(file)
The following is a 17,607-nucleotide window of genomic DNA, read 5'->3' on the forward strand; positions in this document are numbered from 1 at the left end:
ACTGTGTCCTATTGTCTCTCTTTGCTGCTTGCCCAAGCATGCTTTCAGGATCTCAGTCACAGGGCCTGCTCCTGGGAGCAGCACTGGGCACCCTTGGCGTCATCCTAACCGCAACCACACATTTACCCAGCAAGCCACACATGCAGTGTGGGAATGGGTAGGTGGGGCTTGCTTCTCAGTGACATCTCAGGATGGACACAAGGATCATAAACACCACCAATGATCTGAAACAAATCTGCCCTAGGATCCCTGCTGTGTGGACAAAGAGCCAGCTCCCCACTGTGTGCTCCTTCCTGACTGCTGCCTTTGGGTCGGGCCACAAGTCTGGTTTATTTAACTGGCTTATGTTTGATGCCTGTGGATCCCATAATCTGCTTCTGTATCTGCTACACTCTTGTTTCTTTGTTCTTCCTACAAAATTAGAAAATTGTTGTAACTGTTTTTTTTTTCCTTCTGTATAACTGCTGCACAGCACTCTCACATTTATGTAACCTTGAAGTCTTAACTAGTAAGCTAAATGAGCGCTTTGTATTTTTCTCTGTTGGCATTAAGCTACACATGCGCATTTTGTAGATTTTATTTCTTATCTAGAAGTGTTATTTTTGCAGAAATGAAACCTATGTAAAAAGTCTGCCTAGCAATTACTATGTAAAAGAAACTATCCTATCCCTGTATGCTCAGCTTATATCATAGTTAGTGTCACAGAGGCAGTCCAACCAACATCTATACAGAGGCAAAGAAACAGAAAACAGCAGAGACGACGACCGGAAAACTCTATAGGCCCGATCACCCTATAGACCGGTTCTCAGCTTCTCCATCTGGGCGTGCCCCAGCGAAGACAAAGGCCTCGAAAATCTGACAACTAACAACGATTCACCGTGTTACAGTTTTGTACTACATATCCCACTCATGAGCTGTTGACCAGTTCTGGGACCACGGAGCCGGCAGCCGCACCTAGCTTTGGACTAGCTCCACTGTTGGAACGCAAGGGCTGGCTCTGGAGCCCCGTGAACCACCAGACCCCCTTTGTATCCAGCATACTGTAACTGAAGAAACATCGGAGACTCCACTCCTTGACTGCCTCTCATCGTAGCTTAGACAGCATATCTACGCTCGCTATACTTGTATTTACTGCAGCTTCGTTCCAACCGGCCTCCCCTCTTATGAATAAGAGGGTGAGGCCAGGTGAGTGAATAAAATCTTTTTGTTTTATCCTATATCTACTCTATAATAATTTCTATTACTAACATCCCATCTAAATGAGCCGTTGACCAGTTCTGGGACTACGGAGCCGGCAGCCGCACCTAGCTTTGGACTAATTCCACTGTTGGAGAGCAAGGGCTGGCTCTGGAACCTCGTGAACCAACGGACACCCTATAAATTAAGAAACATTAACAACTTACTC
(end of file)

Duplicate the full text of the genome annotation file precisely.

The following is a 17,607-nucleotide window of genomic DNA, read 5'->3' on the forward strand; positions in this document are numbered from 1 at the left end:
ACTGTGTCCTATTGTCTCTCTTTGCTGCTTGCCCAAGCATGCTTTCAGGATCTCAGTCACAGGGCCTGCTCCTGGGAGCAGCACTGGGCACCCTTGGCGTCATCCTAACCGCAACCACACATTTACCCAGCAAGCCACACATGCAGTGTGGGAATGGGTAGGTGGGGCTTGCTTCTCAGTGACATCTCAGGATGGACACAAGGATCATAAACACCACCAATGATCTGAAACAAATCTGCCCTAGGATCCCTGCTGTGTGGACAAAGAGCCAGCTCCCCACTGTGTGCTCCTTCCTGACTGCTGCCTTTGGGTCGGGCCACAAGTCTGGTTTATTTAACTGGCTTATGTTTGATGCCTGTGGATCCCATAATCTGCTTCTGTATCTGCTACACTCTTGTTTCTTTGTTCTTCCTACAAAATTAGAAAATTGTTGTAACTGTTTTTTTTTTCCTTCTGTATAACTGCTGCACAGCACTCTCACATTTATGTAACCTTGAAGTCTTAACTAGTAAGCTAAATGAGCGCTTTGTATTTTTCTCTGTTGGCATTAAGCTACACATGCGCATTTTGTAGATTTTATTTCTTATCTAGAAGTGTTATTTTTGCAGAAATGAAACCTATGTAAAAAGTCTGCCTAGCAATTACTATGTAAAAGAAACTATCCTATCCCTGTATGCTCAGCTTATATCATAGTTAGTGTCACAGAGGCAGTCCAACCAACATCTATACAGAGGCAAAGAAACAGAAAACAGCAGAGACGACGACCGGAAAACTCTATAGGCCCGATCACCCTATAGACCGGTTCTCAGCTTCTCCATCTGGGCGTGCCCCAGCGAAGACAAAGGCCTCGAAAATCTGACAACTAACAACGATTCACCGTGTTACAGTTTTGTACTACATATCCCACTCATGAGCTGTTGACCAGTTCTGGGACCACGGAGCCGGCAGCCGCACCTAGCTTTGGACTAGCTCCACTGTTGGAACGCAAGGGCTGGCTCTGGAGCCCCGTGAACCACCAGACCCCCTTTGTATCCAGCATACTGTAACTGAAGAAACATCGGAGACTCCACTCCTTGACTGCCTCTCATCGTAGCTTAGACAGCATATCTACGCTCGCTATACTTGTATTTACTGCAGCTTCGTTCCAACCGGCCTCCCCTCTTATGAATAAGAGGGTGAGGCCAGGTGAGTGAATAAAATCTTTTTGTTTTATCCTATATCTACTCTATAATAATTTCTATTACTAACATCCCATCTAAATGAGCCGTTGACCAGTTCTGGGACTACGGAGCCGGCAGCCGCACCTAGCTTTGGACTAATTCCACTGTTGGAGAGCAAGGGCTGGCTCTGGAACCTCGTGAACCAACGGACACCCTATAAATTAAGAAACATTAACAACTTACTC